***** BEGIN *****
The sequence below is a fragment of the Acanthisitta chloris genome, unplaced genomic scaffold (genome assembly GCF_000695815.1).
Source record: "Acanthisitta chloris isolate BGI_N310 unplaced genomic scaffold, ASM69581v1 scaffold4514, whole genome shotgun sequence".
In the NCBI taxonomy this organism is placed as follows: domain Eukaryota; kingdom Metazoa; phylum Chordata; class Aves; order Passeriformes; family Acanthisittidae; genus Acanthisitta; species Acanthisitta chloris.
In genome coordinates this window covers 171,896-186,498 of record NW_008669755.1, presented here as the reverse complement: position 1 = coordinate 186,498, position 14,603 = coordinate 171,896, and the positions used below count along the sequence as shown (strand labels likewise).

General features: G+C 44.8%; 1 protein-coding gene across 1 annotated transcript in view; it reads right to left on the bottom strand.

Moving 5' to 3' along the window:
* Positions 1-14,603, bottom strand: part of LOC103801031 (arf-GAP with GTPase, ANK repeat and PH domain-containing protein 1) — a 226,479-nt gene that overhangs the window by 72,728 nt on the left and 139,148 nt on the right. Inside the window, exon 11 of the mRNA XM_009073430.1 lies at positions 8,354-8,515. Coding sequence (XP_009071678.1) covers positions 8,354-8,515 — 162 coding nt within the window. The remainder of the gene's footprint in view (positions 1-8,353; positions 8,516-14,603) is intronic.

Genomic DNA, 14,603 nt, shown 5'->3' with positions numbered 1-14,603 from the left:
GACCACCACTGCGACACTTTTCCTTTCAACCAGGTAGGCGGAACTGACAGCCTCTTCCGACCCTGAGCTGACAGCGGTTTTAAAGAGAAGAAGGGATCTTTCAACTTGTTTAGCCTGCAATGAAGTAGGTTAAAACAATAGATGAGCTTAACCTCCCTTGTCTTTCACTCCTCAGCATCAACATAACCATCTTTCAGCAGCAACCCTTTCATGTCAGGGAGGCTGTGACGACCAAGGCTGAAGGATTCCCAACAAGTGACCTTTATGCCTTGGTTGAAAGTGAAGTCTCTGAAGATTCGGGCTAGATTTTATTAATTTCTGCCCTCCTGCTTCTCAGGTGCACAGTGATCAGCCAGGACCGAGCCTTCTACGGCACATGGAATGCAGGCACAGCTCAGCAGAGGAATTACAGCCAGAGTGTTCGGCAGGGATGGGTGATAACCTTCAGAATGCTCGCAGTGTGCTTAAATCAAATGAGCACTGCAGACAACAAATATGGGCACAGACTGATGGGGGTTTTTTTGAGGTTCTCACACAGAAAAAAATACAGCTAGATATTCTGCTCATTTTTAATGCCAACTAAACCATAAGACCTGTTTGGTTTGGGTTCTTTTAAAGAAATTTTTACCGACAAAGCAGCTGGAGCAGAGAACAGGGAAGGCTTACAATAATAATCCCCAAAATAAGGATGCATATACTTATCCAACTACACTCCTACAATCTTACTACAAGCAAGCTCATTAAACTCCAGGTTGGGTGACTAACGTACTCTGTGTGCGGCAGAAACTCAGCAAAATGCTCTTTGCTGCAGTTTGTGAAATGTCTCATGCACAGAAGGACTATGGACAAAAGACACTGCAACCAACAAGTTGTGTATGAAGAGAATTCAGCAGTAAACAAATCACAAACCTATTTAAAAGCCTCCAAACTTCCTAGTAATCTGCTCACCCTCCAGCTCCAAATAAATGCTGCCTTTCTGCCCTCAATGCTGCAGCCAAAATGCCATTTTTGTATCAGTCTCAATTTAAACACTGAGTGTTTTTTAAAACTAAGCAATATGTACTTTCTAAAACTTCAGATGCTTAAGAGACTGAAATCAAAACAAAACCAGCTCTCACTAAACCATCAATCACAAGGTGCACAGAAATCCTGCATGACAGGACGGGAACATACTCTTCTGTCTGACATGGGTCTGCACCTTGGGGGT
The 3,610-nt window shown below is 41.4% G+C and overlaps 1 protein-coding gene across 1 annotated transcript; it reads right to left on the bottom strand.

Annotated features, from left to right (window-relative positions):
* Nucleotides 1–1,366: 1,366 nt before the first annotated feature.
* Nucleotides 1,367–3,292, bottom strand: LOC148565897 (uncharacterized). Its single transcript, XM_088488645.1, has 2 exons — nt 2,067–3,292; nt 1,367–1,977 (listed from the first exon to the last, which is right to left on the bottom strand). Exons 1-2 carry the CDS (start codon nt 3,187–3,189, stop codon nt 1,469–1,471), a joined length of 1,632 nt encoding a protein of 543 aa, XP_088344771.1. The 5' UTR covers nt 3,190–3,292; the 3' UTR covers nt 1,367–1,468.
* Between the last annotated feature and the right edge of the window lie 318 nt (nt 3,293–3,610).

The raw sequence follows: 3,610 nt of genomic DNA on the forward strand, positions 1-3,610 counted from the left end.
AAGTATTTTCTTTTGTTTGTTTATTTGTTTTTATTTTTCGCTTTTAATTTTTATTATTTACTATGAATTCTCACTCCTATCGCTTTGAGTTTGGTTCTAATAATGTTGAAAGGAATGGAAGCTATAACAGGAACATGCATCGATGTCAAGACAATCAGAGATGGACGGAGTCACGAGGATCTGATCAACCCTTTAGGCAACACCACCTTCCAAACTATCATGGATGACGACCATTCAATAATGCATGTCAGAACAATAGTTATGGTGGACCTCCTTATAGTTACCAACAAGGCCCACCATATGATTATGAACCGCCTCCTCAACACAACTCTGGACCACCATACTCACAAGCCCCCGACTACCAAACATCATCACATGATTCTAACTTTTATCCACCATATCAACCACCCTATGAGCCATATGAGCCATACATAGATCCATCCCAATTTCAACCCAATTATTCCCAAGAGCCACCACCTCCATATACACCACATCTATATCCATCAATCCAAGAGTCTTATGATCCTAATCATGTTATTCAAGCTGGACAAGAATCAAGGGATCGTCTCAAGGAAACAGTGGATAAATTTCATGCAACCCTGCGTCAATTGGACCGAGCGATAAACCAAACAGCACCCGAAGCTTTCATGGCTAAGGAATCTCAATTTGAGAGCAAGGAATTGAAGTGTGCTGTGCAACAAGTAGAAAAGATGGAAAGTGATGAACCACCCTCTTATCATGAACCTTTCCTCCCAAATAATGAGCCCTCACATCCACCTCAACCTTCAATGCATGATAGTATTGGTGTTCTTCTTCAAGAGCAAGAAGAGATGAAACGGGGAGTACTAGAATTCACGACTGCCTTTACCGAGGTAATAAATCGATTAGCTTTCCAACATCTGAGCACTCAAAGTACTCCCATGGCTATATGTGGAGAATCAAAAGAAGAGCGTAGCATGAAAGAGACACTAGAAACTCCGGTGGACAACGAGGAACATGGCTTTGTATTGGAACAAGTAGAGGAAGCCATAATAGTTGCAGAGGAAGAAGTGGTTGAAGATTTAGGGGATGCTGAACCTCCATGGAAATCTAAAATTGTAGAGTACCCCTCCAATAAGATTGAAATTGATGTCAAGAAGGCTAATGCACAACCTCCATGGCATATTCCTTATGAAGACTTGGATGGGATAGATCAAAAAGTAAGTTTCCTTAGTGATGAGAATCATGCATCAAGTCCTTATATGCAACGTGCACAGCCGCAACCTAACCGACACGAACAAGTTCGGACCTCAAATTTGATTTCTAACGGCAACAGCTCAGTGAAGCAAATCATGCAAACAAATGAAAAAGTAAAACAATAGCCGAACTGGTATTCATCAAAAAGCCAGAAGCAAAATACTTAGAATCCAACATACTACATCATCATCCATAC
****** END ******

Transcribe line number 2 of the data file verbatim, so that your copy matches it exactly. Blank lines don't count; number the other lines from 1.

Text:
Source record: "Acanthisitta chloris isolate BGI_N310 unplaced genomic scaffold, ASM69581v1 scaffold4514, whole genome shotgun sequence".